Financial Aid

Is College Tuition Tax Deductible?

Find out if college tuition is tax-deductible and hear other education tax credits you could claim.

Shawna Newman

March 20, 2022

Is College Tuition Tax Deductible?
Tax year is a factor.
As Tax Day draws near you may wonder if you’re claiming every tax deduction possible. Families of dependent college students and independent college students often want to know if their college tuition is tax deductible.

Is Tuition Tax Deductible

The short answer is, yes—there was a college tuition and fees deduction for taxpayers that paid qualified tuition and fees for tax years 2019 and 2020. However, the college tuition tax deduction does not apply for the 2021 tax year. The Taxpayer Certainty and Disaster Tax Relief Act of 2020 cancelled the tuition and fees deduction. Congress House Bill 133, section 104, eliminated the tuition deduction for the current tax-year 2021. This amendment included increased income limitations for the Lifetime Learning Credit.

Tuition and Fees Deduction 2020 & 2019

If you have already filed your tax return for years 2019 or 2020 and would now like to claim a college Tuition and Fees Deduction, you can file an amended return. The IRS requests you complete a Form 1040-X. If amending your 2020 or 2019 tax returns you could reduce your taxable income by $4,000 or $2,000. The deduction amount is based upon your modified adjusted gross income (MAGI) and filing status. A completed Form 8917 is needed to claim this deduction.
According to Business Insider, filing circumstances determine tax four breaks below:
  1. $4,000 deduction: Filing Single, MAGI less than $65,000
  2. $4,000 deduction: Filing Married Joint, MAGI less than $130,000
  3. $2,000 deduction: Filing Single, MAGI $65,000-$80,000
  4. $2,000 deduction: Filing Married Joint, MAGI $130,000-$160,000

Approved College Expenses for Tuition and Fees Deduction

Costs covered as an approved deduction expense include tuition and student fees required to attend an approved college or university. Textbooks, student supplies, and equipment necessary to complete college coursework are also considered eligible expenses. 529 college savings account holders can claim tuition and fee deductions, if the deductions claimed were not used with these savings funds.

Tuition and Fees Deduction Limitations

As mentioned above, the Tuition and Fees Deduction is not available for the 2021 tax year—but you can amend previous tax returns to claim it. Keep in mind you cannot combine education benefits. Forbes adds, “You can’t take more than one education benefit for the same student and expenses.” If you used the American Opportunity Tax Credit or Lifetime Learning Tax Credit in the tax return, you’re looking to amend, you will not qualify for the Tuition and Fee Deduction. Married couples that filed separately are not eligible for the previous tuition and fees deduction. The IRS provides a tool to help you determine if you’re eligible to claim and education credit. Expenses not covered by the Tuition and Fees Deduction include transportation, insurance, room and board-related costs, health fees, or other personal living expenses. If you used a scholarship, grant, or form of employee assistance to pay for college expenses, you cannot claim those covered costs in the deduction. 529 college saving plan distributions used to pay for 2019 or 2020 college expenses cannot be claimed as Tuition and Fee Deductions.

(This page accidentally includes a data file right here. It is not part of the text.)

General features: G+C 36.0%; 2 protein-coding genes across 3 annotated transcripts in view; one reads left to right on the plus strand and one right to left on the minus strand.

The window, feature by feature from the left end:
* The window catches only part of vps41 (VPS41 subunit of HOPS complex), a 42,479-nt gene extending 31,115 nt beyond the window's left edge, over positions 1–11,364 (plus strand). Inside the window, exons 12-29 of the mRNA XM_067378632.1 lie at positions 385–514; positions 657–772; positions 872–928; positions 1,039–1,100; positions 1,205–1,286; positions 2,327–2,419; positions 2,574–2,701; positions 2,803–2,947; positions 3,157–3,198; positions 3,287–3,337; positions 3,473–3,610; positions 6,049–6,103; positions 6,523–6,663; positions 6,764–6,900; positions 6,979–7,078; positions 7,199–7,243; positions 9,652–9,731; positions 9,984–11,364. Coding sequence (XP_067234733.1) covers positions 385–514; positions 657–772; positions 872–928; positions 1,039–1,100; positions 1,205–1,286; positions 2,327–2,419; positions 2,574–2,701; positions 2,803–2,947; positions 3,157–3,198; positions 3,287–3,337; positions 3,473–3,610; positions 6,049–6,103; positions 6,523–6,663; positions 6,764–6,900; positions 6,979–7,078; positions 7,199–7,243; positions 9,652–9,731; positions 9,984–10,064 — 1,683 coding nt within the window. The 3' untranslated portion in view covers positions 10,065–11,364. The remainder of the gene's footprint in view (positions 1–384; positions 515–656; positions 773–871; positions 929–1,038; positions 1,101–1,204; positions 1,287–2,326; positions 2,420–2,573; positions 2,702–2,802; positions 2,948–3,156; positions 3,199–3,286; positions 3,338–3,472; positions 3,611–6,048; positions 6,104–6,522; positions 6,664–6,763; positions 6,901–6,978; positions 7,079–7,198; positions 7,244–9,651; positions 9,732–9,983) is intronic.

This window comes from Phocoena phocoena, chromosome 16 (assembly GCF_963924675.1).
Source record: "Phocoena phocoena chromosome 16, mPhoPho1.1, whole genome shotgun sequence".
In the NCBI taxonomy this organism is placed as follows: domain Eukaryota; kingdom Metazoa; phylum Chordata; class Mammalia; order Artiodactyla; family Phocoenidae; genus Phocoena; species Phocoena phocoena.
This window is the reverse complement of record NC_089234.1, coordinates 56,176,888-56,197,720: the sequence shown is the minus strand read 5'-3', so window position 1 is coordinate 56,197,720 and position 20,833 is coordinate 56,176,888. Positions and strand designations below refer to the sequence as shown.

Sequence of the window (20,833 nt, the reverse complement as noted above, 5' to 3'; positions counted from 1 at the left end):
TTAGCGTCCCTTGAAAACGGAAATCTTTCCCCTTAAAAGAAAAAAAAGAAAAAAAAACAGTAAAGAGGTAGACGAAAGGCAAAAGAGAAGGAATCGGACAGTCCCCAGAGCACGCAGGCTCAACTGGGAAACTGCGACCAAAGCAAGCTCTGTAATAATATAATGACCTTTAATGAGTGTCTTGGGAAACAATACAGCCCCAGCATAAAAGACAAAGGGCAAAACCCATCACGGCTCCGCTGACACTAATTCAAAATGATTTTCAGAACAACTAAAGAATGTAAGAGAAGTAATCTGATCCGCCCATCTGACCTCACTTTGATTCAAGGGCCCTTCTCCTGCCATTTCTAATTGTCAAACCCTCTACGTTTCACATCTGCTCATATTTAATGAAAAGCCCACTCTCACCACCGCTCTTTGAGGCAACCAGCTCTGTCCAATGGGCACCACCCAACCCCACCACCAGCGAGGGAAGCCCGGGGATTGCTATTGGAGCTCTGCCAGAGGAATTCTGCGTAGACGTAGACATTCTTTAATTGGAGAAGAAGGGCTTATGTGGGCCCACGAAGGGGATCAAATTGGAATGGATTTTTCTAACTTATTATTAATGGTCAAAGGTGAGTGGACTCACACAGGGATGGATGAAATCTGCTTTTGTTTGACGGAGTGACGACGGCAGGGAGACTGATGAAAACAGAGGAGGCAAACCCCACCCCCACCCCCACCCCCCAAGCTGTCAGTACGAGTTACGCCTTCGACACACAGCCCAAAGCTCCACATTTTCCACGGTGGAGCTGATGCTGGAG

Other Education Expenses Tax Credits

If you’re not planning to amend your 2019 or 2020 taxes to claim the Tuition and Fees Deduction, other education tax credits are available. Using the 1098-T form, provided to you by your university or college, you can choose from two types of education tax credits:

The American Opportunity Tax Credit

This education credit is for students working toward a degree, certification, or another approved credential program.
  • $2,500 credit for qualified education expenses

    The Lifetime Learning Credit

    This education credit is for students working toward more education of any kind—career development, vocational and technical programs, four-year degrees and more.
  • $2,000 credit for qualified education expenses You cannot claim both credits in the same tax year. For more information on taxes related to education, consider connecting with a personal financial advisor. Investopedia offers great tips to find the right service for you and/or your family.

    Scholarships to Offset College Costs

    For students and parents looking to cut expenses related to college, be sure applying for scholarships is part of your financial plan. Scholarships can be used to pay for tuition, fees, and most educational-related costs. This is, however, up to each scholarship provider. In most cases, scholarships are non-taxable too. Combining scholarships, financial aid, and tax credits is a great way to help lower the cost of college. Just as you create personal financial goals, establish a scholarship application goal as well. Many students start with a goal to apply for four scholarships per month. Save time by creating a free Fastweb profile. Our algorithm matches students to scholarships that fit their unique circumstances—from family situations, heritage, interests, GPA and more.
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